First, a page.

I am delighted to welcome Michael Beckley’s response to my earlier post on China and the United States. I may write a brief response later this week.
The answer is: we both are, but only by our own definitions of decline. I define decline as a narrowing of gaps in wealth, innovation, and military capabilities between the United States and China. Voeten defines decline in terms of economic growth rates. Voeten and I come to opposing conclusions because the United States is growing at a slower rate than China while simultaneously becoming wealthier, more innovative and more militarily powerful.
How can this be? Normally economic growth rates dovetail with changes in wealth gaps. But these measures often diverge when comparing a rich country like the United States to a poor one like China.
Since 1991, China’s per capita income rose 11 percent annually while America’s rose 3.5 percent annually. But 11 percent of $900 (China’s per capita income in 1991) is less than 3.5 percent of $24,000, the United States’ per capita income for that year. As a result, the average Chinese citizen is $17,000 poorer compared with the average American today than he was in 1991.
The figure below illustrates this phenomenon. The blue line denotes the absolute difference between the United States’ per capita income and that of China. The red line shows China’s per capita income as a fraction of the United States’.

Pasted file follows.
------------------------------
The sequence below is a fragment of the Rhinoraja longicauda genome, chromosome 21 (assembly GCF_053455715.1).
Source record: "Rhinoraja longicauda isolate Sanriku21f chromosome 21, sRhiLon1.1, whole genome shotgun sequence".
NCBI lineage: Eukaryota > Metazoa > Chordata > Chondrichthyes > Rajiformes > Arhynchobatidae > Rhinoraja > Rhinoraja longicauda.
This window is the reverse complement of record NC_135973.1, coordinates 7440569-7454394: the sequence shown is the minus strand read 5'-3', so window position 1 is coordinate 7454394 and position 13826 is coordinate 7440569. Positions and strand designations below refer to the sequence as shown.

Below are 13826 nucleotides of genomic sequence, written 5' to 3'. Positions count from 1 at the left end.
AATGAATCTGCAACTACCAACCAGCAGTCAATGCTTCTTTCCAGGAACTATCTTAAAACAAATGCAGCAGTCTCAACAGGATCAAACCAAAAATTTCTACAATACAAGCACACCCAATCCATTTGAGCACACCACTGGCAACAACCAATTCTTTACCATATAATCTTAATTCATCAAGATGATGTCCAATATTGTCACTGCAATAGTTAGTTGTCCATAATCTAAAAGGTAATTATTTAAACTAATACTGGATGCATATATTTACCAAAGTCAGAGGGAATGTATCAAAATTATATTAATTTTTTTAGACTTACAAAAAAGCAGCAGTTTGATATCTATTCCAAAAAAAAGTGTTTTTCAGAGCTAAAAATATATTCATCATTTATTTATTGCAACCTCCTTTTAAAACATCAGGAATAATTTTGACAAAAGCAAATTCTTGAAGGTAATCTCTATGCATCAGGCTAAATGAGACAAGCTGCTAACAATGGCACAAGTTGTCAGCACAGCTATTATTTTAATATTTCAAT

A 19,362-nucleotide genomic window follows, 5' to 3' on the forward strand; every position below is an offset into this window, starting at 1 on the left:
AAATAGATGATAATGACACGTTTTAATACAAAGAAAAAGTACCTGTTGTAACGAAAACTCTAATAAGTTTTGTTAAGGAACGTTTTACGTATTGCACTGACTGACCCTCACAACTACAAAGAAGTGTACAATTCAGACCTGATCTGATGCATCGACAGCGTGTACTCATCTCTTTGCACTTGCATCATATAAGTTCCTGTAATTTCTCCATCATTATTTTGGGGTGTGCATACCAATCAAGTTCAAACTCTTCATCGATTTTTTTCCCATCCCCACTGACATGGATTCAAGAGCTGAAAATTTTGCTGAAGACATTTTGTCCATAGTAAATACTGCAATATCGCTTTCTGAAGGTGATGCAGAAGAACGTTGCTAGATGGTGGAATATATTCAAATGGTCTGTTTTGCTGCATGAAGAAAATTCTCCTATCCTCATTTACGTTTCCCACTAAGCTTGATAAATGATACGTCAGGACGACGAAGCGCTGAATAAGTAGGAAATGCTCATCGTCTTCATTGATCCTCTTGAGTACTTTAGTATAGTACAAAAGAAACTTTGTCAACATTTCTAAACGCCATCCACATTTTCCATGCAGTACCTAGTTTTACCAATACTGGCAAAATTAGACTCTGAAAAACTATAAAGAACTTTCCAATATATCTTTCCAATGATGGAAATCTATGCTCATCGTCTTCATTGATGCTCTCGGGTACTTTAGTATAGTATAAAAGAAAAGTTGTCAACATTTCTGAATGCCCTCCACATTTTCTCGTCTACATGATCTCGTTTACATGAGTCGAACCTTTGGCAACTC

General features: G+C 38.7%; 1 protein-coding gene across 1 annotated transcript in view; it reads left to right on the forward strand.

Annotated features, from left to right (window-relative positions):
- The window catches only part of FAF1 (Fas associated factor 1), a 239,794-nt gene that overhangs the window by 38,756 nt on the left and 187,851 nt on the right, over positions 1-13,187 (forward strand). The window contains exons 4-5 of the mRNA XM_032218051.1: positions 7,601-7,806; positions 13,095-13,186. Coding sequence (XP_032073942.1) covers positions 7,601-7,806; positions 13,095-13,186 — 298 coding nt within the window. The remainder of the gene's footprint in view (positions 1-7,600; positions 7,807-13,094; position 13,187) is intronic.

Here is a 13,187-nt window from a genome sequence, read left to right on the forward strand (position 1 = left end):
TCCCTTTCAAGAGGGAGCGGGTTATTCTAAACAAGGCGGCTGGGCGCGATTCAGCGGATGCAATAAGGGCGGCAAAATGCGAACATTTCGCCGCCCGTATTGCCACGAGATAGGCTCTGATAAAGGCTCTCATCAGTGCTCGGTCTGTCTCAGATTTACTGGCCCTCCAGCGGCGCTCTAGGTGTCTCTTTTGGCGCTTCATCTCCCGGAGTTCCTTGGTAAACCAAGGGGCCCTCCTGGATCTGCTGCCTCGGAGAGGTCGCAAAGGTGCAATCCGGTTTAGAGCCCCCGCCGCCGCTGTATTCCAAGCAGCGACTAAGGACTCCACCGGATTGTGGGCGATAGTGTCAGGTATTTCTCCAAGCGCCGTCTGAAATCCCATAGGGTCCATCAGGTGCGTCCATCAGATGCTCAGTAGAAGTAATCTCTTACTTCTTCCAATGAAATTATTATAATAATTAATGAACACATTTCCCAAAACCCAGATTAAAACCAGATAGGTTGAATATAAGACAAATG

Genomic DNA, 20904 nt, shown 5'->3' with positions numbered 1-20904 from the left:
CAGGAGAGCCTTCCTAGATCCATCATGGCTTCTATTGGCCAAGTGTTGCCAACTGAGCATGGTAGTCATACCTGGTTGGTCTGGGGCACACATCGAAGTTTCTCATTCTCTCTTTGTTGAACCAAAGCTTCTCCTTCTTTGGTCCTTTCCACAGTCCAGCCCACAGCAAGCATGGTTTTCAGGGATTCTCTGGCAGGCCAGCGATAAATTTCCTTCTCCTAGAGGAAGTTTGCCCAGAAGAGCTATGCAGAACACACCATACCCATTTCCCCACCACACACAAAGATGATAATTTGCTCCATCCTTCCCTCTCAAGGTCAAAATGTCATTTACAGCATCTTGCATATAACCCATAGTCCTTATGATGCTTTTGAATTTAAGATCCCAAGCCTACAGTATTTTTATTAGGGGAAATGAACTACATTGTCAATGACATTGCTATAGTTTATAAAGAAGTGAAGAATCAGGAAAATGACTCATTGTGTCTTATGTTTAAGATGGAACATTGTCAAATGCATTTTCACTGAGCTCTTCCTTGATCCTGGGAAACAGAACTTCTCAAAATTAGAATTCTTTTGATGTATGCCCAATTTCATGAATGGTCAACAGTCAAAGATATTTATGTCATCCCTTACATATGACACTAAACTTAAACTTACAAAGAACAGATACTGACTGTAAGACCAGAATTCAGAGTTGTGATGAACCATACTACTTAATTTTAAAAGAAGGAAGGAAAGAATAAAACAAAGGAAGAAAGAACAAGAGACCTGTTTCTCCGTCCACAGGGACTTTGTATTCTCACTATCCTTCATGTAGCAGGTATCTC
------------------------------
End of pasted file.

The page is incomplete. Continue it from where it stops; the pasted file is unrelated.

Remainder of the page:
The best way to deal with this situation is simply to report both figures: the United States is growing slower but becoming richer than China. Yet, as Voeten points out, most analyses of U.S. decline only report growth rates.
It’s not hard to see how defining decline in terms of growth rates produces nonsensical results. Over the past twenty years, more than half the countries in the world grew faster than the United States, including such titans as Bangladesh, Pakistan, Uzbekistan, and Rwanda. Moreover, by Voeten’s definition, the United States has been in decline to China since 1968, during the Cultural Revolution and over a decade before Reform and Opening.
The problem with growth rates is that they compare countries to their former selves. China’s growth rates are high in large part because its starting point was low. For this reason, Harvard political scientists Sheena Chestnut and Alastair Iain Johnston contend, “it strains the concept … to characterize any state with a faster growth rate than the United States as a rising power. This does not fit with a commonsensical notion of rising power.”
One can argue that comparing growth rates helps account for potential diminishing returns of wealth. Voeten asserts “it is much easier for a country with a GDP per capita of 30K to bully a country with a GDP per capita of 1K than it is for a country with a GDP per capita of 50K to bully a country with a GDP per capita of 15K.”
Perhaps. But one can also imagine the opposite being true. Highly developed countries may get more bang for the buck than less developed countries – that is, every dollar they spend on innovation, military capabilities, international influence, etc. produces greater returns. This idea of increasing returns to wealth fits with the standard conception of economic development as efficiency of production and is supported by studies showing that more developed countries are better able to translate their basic resources, or “latent power,” into actual capabilities. For a few examples, see:
Obviously growth rates should not be ignored. They provide an important data point and allow us to make educated guesses about the future. But neither should they be conflated with total growth nor used to define loaded terms like “decline” or “catch-up.”